People's Perceptions about the Importance of Forests on Borneo

Meijaard, Erik, Abram, Nicola K, Wells, Jessie A, Pellier, Anne-Sophie, Ancrenaz, Marc, Gaveau, David L. A., Runting, Rebecca K. and Mengersen, Kerrie (2013) People's Perceptions about the Importance of Forests on Borneo. PloS One, 8 9: e73008.1-e73008.21. doi:10.1371/journal.pone.0073008


Author Meijaard, Erik
Abram, Nicola K
Wells, Jessie A
Pellier, Anne-Sophie
Ancrenaz, Marc
Gaveau, David L. A.
Runting, Rebecca K.
Mengersen, Kerrie
Title People's Perceptions about the Importance of Forests on Borneo
Journal name PloS One   Check publisher's open access policy
ISSN 1932-6203
Publication date 2013-09-09
Year available 2013
Sub-type Article (original research)
DOI 10.1371/journal.pone.0073008
Open Access Status DOI
Volume 8
Issue 9
Start page e73008.1
End page e73008.21
Total pages 22
Place of publication San Francisco, CA United States
Publisher Public Library of Science
Collection year 2014
Language eng
Subject 1100 Agricultural and Biological Sciences
1300 Biochemistry, Genetics and Molecular Biology
2700 Medicine
Abstract We ascertained villagers' perceptions about the importance of forests for their livelihoods and health through 1,837 reliably answered interviews of mostly male respondents from 185 villages in Indonesian and Malaysian Borneo. Variation in these perceptions related to several environmental and social variables, as shown in classification and regression analyses. Overall patterns indicated that forest use and cultural values are highest among people on Borneo who live close to remaining forest, and especially among older Christian residents. Support for forest clearing depended strongly on the scale at which deforestation occurs. Deforestation for small-scale agriculture was generally considered to be positive because it directly benefits people's welfare. Large-scale deforestation (e.g., for industrial oil palm or acacia plantations), on the other hand, appeared to be more context-dependent, with most respondents considering it to have overall negative impacts on them, but with people in some areas considering the benefits to outweigh the costs. The interviews indicated high awareness of negative environmental impacts of deforestation, with high levels of concern over higher temperatures, air pollution and loss of clean water sources. Our study is unique in its geographic and trans-national scale. Our findings enable the development of maps of forest use and perceptions that could inform land use planning at a range of scales. Incorporating perspectives such as these could significantly reduce conflict over forest resources and ultimately result in more equitable development processes.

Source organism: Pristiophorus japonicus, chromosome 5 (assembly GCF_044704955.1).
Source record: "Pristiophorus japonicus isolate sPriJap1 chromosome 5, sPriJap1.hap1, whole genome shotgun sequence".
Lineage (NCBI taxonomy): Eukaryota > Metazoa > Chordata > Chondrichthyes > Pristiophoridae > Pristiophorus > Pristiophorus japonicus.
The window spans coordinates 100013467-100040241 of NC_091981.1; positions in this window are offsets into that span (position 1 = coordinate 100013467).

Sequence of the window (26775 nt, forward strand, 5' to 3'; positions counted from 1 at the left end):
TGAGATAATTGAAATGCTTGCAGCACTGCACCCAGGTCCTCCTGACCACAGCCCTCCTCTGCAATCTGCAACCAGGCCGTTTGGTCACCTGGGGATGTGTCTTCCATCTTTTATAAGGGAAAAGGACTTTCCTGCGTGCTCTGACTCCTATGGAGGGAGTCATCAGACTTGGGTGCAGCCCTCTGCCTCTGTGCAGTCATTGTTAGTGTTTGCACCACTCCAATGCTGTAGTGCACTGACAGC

Q-Index Code C1
Q-Index Status Confirmed Code
Institutional Status UQ

Document type: Journal Article
Sub-type: Article (original research)
Collections: School of Geography, Planning and Environmental Management Publications
Official 2014 Collection
 
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